The JSI Resource Center was created to serve as a hub of valuable and reliable school nutrition information to support your ongoing learning and exploration. From recipe inspiration to tips on marketing your school nutrition program and Smarter Lunchrooms, you can turn to the JSI Resource Center to save time and find reliable information which has already been vetted by JSI.

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The JSI Resource Center is a one-stop hub for your school nutrition needs.

The JSI Resource Center is continually updated with new, relevant information and is organized in alphabetical order by category so you can scroll down to find the information you are looking for quickly and efficiently. You can find helpful lesson plans, class handouts, calculators and nutrient analysis tools and links to helpful external websites and more. You can also find presentations and training materials that are used in the JSI Workshops to Go.

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Visit The JSI Resource Center for presentations and training materials that are used in JSI Workshops to Go

Looking for a topic that is not included in the JSI Resource Center?  We are very interested in hearing about it. Please e-mail suggested online resources including the web address to johnstalker@framingham.edu and we will do the rest!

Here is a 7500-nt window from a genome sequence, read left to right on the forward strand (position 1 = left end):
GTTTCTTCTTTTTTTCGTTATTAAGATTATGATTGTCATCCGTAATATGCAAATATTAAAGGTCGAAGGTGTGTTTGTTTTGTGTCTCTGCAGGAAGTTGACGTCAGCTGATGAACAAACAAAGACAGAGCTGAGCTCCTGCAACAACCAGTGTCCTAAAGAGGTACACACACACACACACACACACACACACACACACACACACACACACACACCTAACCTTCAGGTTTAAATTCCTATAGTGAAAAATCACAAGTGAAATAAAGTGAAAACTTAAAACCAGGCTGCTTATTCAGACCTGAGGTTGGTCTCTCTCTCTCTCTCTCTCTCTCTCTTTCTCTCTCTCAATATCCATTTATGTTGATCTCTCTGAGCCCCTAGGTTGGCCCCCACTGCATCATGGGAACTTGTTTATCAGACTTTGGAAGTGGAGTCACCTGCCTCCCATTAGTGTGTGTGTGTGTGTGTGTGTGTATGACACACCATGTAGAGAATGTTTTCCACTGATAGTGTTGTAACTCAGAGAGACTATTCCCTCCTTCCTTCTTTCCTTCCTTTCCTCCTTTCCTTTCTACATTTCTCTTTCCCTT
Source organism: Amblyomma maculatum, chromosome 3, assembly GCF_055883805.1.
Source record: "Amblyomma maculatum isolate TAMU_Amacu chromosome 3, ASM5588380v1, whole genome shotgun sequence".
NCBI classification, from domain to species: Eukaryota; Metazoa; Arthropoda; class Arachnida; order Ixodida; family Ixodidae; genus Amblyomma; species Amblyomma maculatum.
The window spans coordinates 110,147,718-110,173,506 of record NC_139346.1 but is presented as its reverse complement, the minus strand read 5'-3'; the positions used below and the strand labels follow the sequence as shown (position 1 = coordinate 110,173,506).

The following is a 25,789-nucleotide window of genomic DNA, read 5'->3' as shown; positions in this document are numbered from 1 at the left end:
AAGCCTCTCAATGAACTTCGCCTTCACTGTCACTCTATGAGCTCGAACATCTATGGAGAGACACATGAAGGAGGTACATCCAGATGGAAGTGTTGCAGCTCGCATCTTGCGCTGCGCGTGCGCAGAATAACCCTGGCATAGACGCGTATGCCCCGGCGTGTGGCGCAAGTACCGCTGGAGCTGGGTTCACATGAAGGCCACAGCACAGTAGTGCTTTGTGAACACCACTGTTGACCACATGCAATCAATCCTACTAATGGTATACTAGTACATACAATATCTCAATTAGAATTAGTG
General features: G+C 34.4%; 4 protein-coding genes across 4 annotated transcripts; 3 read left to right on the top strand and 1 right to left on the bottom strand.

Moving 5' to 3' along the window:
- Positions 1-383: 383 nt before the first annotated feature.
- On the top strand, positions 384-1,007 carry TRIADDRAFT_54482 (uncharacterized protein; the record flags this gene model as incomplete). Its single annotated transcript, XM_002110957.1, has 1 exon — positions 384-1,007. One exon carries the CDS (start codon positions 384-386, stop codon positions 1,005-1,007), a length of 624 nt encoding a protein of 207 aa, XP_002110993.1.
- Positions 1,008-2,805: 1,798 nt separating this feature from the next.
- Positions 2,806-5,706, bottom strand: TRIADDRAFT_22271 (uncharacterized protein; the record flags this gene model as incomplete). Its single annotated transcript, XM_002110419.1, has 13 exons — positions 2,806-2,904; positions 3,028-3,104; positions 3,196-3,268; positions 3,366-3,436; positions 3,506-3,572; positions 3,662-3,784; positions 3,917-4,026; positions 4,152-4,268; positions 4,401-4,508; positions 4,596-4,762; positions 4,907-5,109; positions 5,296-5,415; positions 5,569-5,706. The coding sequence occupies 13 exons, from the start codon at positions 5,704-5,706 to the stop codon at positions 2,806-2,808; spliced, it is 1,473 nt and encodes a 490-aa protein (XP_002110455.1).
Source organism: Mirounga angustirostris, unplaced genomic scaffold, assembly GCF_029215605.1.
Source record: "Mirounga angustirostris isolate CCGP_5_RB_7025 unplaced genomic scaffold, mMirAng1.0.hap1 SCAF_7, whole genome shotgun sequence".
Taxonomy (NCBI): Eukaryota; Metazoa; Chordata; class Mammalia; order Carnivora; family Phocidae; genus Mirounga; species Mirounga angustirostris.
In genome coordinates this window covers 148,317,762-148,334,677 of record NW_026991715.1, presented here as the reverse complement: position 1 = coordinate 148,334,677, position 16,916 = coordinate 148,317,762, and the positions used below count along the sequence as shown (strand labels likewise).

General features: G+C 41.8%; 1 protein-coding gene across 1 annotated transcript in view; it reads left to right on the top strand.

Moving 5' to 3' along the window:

4-Week Nutrition, Health and Wellness Online Courses Start October 3rd

School nutrition is constantly evolving and JSI wants to make sure you and your schools are equipped with the latest information and tools to make each year, a healthy and successful one. Starting October 3rd, Framingham State University is screen-shot-2016-09-21-at-1-45-14-pmoffering three 4-week online professional development courses that earn you graduate and continuing education credits and provide you with highly relevant information to create safe and nutritious environments in your schools.

With the convenience of online learning, each course costs $197 and will run from October 3 – October 28, 2016. For those looking for continuing education credits, each course provides 22.5 PDPs for Teachers, 15 PD hours for School Nutrition professionals or 15 CPEUs for Registered Dietitians.

The October courses you can register for include:

  • Diabetes in Schools: An overview of diabetes and its impact in schools for teachers, school nutrition directors, school nurses and other school professionals. Topics addressed in this course include: basic understanding of type 1 and type 2 diabetes; dietary management of diabetes and basic carbohydrate counting; and strategies to create a safe environment for students with diabetes. Participants will explore available resources to promote nutrition, physical activity, and student safety. PRDV #: 7321